Memphis MC 1   Discrete Solid State Moving Coil Phono Stage  
The basic Concept „Axiom #8 - keep it simple. …. why use two stages if one can do it as well? Switches, pots, connectors, tube, cable and all other toys we love can only loose us information…“. Allen Wright, The Tube Preamp Cookbook, second edition, vacuum state electronics, 1997. The new BJT based phono stage shall comprise one single gain stage only that amplifies the MC signal above level, followed by a passive RIAA equalization and a subsequent emitter follower at the output (fig. 1). A step-up transformer elevates the MC signal close to MM level. The first stage will be designed as a high gain voltage controlled current source. It injects the amplified audio signal current into a frequency dependent load. The voltage across the load drops with ascending frequency according to the RIAA equalization curve. The Schematic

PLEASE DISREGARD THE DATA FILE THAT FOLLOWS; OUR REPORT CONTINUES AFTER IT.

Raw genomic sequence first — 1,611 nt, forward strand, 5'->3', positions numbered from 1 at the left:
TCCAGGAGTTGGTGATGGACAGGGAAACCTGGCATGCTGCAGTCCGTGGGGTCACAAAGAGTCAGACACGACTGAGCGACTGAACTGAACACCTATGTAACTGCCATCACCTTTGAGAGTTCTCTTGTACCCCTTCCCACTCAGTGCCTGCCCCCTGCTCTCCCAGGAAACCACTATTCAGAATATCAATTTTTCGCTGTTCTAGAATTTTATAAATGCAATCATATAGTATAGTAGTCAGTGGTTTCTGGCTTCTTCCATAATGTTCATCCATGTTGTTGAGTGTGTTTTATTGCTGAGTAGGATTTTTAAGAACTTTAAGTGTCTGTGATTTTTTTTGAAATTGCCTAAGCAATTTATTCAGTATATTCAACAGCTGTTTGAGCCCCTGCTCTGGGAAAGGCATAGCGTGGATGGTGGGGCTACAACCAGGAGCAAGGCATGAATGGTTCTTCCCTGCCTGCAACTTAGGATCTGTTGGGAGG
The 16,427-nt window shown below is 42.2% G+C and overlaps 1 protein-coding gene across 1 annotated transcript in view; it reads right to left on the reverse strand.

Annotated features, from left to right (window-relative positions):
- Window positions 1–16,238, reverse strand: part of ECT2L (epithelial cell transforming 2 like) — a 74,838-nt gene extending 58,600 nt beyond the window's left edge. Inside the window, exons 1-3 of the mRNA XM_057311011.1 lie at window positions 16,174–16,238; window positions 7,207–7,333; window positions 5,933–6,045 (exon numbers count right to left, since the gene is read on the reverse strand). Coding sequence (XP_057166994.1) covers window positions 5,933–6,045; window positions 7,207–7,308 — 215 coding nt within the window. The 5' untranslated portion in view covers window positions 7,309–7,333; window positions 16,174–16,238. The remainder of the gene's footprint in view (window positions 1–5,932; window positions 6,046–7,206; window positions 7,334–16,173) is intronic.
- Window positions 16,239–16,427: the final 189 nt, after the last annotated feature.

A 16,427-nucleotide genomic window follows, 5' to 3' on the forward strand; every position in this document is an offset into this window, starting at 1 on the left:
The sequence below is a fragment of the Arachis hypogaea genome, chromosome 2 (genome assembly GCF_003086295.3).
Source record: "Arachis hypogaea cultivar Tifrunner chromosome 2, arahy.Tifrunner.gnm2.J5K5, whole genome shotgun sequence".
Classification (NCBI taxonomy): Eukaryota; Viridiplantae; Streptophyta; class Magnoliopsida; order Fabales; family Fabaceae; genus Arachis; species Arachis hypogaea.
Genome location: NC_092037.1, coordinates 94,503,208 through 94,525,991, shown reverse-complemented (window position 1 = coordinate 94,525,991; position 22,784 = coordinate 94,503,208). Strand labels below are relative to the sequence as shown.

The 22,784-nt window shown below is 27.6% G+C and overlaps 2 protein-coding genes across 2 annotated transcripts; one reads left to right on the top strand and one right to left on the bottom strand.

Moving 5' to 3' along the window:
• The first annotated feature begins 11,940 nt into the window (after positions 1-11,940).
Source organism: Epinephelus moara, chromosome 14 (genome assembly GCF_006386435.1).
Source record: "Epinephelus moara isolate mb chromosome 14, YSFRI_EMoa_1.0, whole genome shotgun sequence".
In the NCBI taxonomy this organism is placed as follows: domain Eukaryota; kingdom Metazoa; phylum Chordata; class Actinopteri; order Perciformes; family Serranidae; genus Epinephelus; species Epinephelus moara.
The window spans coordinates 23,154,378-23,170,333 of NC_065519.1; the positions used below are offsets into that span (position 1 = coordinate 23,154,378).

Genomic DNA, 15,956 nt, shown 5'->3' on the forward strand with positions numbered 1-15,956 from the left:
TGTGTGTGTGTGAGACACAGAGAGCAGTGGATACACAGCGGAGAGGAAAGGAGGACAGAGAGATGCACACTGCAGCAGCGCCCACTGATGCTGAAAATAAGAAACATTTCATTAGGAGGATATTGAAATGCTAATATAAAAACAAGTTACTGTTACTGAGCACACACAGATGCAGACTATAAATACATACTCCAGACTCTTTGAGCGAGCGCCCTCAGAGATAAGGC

Fig. 1: Simplified block diagram of the Memphis MC 1 phono stage